We have proved that the offset continuation equation correctly transforms common-offset seismic data modeled by the Kirchhoff integral approximation. The kinematic and dynamic equivalence of the OC equation has been proved previously by different methods Fomel (1995a,b). However, connecting this equation with Kirchhoff modeling opens new insights into the theoretical basis of DMO and offset continuation:

- 1.
- The Kirchhoff integral can serve as a link between the wave-equation theory, conventionally used in seismic data processing, and the kinematically derived OC equation. Though the analysis in this paper follows the constant-velocity model, this link can be extended in principle to handle the case of a variable background velocity.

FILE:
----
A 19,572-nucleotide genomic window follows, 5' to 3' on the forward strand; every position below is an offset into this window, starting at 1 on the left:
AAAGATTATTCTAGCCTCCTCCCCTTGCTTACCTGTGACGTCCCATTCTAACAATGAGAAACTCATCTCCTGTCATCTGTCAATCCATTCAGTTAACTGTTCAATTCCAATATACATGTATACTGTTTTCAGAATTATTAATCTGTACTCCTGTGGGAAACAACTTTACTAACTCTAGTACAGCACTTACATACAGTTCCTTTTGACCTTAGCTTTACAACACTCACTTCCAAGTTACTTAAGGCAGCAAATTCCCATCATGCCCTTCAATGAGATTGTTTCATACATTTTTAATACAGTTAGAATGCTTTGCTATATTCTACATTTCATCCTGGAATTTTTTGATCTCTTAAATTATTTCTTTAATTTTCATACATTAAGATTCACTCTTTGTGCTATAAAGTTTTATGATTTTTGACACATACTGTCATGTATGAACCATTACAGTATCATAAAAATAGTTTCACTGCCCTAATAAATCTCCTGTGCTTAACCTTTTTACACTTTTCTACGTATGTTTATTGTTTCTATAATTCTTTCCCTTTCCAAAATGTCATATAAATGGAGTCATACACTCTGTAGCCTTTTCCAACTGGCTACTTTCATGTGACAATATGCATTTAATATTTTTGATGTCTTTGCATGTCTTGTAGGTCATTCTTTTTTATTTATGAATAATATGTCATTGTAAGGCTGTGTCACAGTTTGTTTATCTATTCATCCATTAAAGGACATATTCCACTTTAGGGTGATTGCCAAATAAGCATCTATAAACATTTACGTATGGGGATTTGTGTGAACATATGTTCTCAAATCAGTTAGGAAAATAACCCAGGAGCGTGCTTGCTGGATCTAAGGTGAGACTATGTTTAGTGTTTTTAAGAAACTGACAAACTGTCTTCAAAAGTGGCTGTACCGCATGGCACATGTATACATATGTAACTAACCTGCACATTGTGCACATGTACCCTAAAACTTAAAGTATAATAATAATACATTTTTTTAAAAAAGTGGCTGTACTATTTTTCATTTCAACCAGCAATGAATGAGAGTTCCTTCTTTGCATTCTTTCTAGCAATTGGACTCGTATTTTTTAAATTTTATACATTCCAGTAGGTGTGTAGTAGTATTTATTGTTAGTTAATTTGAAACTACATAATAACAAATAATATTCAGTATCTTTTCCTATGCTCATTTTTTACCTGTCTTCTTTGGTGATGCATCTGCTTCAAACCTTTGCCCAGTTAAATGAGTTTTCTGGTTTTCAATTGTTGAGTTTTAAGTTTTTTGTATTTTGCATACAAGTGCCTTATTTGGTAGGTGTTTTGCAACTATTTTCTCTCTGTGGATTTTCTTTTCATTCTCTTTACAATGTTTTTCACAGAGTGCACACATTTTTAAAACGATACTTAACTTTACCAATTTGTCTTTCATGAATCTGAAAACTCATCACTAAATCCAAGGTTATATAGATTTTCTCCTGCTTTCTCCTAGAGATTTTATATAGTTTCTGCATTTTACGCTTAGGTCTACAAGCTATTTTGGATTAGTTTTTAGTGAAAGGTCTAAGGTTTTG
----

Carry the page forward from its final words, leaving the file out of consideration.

- 2.
- The OC equation operates on the kernel of the Kirchhoff integral, which is independent of the local dip and curvature of the reflector. This proves that the true-amplitude OC and DMO operators can properly transform reflections from curved reflectors. Moreover, this result does not imply any special orientation of the reflector curvature matrix. Therefore, it does not require a commonly made 2.5-D assumption Bleistein and Cohen (1995); Fomel (1995a). Implicitly, this fact proves the amplitude preservation property of the three-dimensional azimuth moveout (AMO) operator Biondi and Chemingui (1994); Fomel and Biondi (1995), based on cascading the true-amplitude DMO and inverse DMO operators.

11/12/1997